Martinique & Saint Lucia – Latest Visit

Published 13 years ago, updated 5 years ago

We’ve just returned from Martinique to St Lucia, and here are some comments:


Fort de France area:

  • We entered via Anse Mitan (just South of Fort de France). Nice bay, excellent hold, not too crowded. The ferries that come in every couple of hours generate a bit of rolling, but it’s not too bad. Great beach right in front, and a very good local restaurant called “Barracuda” right on the beach.
  • Clearing has to be the best I’ve seen anywhere: Take the dinghy to the dock near the “Pointe du Bout”, walk 50m to the marina office (there is a small marina at the Pointe du Bout, but not recommended – very small and tight, bad facilities, no air), all you have to do is fill out the form on the dedicated computer, print it, the lady in charge will chop it – done! No customs officer, no immigration officer, no fee, nothing. Same for the exit. Cool! If only it were that easy everywhere…
  • The village of Anse Mitan itself is quite cute, with a watering area called “Case Creole” with a couple of very nice bars and restaurants (try” l’Annexe”, “Malibu” or “Le Corsaire”). Free 2h Wifi at the bar/restaurant “La Marine” by the marina if you order a drink. Shopping is limited with a poorly stocked “Huit a Huit” supermarket, but a very good bakery on the main street.
  • The area is safe, tap water is drinkable, and the atmosphere generally very friendly.

St Pierre:

  • Anchorage rather rolly, and one has to anchor very near the shore to get depths of less than 30/40 feet. Cute town to visit and nearby are a couple of nice distilleries. Very friendly bar on the Southern side of the beach (big sign says “free Wifi” and “free showers” – and it’s true!)

Le Marin:

  • We decided to stay away from the marina and anchorage at the “Cul de Sac” end. A great anchorage is to be found just around the Pointe Marin, in the mangroves. A bit tricky to enter, with a short but winding channel surrounded by shallows (and a small yacht wreck to show in the middle), but well worth it. Very good hold, totally protected from all sides, and calm…calm. There is room for no more than 2 or 3 yachts, but for some reason we were alone.
  • Ste Anne: Nice bay, good hold, a bit crowded at times, but a great beach right in front.
  • There is feedback that the new customs boss in Le Marin is a problem: one yacht was fined 500 euros because it was carrying more than 10l of diesel in jerry cans (the matter is investigated by the Austrian Yachting Association), and had 5 customs officers on board searching the boat (I happen to know the owner who is not a drug dealer or anything). So it may be wise to clear in elsewhere (Anse Mitan, Fort de France, St Pierre).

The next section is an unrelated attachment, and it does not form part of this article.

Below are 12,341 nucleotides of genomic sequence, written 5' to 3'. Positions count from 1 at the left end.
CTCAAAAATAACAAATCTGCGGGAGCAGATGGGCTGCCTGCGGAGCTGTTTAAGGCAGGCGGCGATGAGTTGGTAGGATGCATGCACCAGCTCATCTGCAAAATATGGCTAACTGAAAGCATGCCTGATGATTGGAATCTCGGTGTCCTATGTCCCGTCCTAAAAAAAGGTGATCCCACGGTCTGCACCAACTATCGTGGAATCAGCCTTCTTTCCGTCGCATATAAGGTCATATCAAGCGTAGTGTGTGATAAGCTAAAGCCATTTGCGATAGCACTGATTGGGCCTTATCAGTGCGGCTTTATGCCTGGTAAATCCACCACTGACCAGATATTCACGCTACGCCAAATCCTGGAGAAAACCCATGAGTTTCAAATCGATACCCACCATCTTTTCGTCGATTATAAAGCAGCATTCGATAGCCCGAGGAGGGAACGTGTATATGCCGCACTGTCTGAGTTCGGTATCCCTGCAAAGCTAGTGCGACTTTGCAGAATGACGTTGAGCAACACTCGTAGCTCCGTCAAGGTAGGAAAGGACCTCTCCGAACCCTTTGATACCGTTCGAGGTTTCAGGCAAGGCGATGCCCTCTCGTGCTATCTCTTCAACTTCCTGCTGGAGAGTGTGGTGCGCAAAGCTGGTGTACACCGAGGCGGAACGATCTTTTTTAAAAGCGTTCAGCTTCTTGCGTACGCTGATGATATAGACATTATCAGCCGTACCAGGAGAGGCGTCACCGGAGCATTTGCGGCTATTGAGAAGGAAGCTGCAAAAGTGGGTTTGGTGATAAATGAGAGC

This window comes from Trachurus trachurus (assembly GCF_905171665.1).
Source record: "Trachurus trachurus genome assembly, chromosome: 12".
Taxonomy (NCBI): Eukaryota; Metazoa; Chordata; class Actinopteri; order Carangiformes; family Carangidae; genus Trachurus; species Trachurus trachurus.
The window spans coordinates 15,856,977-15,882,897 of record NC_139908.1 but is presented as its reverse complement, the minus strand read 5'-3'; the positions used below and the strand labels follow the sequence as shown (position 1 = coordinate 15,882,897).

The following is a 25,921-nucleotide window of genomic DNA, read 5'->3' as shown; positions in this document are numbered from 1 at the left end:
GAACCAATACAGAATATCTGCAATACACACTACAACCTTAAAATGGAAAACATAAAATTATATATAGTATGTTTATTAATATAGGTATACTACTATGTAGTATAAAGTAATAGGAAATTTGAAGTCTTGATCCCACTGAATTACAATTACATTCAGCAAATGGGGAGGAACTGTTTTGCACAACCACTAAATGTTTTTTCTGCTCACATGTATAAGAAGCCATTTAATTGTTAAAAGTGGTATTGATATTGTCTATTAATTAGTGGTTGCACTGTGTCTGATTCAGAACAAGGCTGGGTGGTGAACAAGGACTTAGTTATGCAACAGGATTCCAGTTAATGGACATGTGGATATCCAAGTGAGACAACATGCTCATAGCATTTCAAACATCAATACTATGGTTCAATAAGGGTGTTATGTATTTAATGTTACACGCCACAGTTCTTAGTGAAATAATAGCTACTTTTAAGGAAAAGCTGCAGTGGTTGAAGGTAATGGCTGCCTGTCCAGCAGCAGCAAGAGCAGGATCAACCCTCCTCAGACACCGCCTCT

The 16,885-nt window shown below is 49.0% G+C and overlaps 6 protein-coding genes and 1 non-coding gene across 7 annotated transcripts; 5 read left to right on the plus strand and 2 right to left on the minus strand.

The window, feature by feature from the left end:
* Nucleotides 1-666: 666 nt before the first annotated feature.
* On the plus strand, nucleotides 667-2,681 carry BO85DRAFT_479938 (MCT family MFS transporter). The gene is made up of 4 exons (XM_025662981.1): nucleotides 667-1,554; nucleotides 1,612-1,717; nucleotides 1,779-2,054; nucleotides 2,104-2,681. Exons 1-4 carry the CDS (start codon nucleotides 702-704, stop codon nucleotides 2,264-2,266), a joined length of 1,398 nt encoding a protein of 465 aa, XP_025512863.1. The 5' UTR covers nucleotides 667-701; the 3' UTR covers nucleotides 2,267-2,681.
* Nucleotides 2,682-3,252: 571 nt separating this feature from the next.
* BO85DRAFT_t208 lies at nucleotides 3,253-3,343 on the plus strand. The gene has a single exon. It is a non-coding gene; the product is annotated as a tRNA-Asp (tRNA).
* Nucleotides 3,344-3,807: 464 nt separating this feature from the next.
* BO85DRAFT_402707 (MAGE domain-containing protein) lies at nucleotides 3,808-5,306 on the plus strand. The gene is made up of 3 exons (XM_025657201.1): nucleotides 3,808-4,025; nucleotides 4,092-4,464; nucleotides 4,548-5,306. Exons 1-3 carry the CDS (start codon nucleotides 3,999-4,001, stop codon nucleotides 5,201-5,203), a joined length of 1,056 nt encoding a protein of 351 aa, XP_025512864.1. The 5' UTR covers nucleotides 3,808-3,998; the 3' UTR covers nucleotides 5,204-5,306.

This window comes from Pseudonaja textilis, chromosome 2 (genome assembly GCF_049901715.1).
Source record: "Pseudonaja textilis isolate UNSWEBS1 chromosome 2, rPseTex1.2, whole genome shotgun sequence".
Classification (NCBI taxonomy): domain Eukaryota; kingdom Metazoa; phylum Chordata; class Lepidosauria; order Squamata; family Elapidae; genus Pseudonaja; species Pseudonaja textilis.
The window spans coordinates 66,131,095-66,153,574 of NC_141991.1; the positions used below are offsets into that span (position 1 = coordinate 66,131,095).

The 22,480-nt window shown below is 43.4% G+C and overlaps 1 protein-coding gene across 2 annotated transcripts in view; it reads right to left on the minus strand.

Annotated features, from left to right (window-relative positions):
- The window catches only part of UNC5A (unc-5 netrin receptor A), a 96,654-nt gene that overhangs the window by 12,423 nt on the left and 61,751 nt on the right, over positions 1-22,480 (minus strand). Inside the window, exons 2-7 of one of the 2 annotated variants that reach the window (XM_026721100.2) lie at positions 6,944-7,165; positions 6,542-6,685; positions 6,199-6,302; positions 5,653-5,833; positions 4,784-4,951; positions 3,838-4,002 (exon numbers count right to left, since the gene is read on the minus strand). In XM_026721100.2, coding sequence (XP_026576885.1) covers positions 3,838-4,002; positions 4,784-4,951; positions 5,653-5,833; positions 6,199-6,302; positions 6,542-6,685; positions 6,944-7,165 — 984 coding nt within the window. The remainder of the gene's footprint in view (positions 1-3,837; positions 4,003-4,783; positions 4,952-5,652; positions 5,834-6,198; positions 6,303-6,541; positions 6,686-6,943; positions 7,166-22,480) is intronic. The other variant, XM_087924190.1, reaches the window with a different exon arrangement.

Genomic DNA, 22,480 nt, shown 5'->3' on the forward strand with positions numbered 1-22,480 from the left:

Overall, we liked it in Martinique, and although some stuff can be very costly (bell peppers at 6 euro a kilo???), it’s not as expensive as we expected. The rum is very good and not very expensive.

Saint Lucia

Rodney Bay

  • We stayed again in Rodney Bay Marina, which is a very good marina with wide berths, all services, and lots of restaurants and bars. A very good marina, UNFORTUNATELY…
  • Customs and immigration obviously have not been told that yachts are welcome. Very unfriendly attitude, arrogant, and expensive. My wife (a Malaysian citizen) technically needs a “visa on entry”. When we came through in April, they waved the visa because we were only staying 24 hours., so I expected the same this time. Well, no go. We had to take a taxi to the airport (so, to get the entry visa, you need to cross half the island in a taxi, go figure…) at 50 USD round trip, then get the visa at another 50 USD a pop, then return to immigration at the marina. All in, half a day is gone, and together with the marina fees (155 EC – 62 USD for a day) and the clearing fees (40 EC – 16 USD), we ended up paying about 180 USD for a one day stay. Welcome yachts! Next time, we’ll stay away from St Lucia, and go straight from St Vincent to Martinique, as many yachts seem to do anyway. I don’t think this kind of attitude and process should be encouraged.



SY Mary Ann



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